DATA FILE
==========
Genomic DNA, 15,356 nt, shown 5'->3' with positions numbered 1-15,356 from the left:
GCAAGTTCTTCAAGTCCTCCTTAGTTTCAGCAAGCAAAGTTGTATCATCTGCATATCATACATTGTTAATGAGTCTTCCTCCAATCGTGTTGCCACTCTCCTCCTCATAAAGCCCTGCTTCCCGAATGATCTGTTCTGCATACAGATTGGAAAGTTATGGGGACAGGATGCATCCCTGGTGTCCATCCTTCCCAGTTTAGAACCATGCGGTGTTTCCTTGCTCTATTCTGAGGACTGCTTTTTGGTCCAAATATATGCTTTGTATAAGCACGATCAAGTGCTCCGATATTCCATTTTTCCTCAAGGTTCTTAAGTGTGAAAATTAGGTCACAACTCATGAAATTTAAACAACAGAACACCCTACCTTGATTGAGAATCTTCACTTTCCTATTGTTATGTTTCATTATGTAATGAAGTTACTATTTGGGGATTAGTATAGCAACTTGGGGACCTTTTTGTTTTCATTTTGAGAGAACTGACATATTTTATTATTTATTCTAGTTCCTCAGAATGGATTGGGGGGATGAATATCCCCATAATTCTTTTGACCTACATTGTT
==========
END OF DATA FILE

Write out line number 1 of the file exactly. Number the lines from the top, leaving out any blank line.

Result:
Genomic DNA, 15,356 nt, shown 5'->3' with positions numbered 1-15,356 from the left: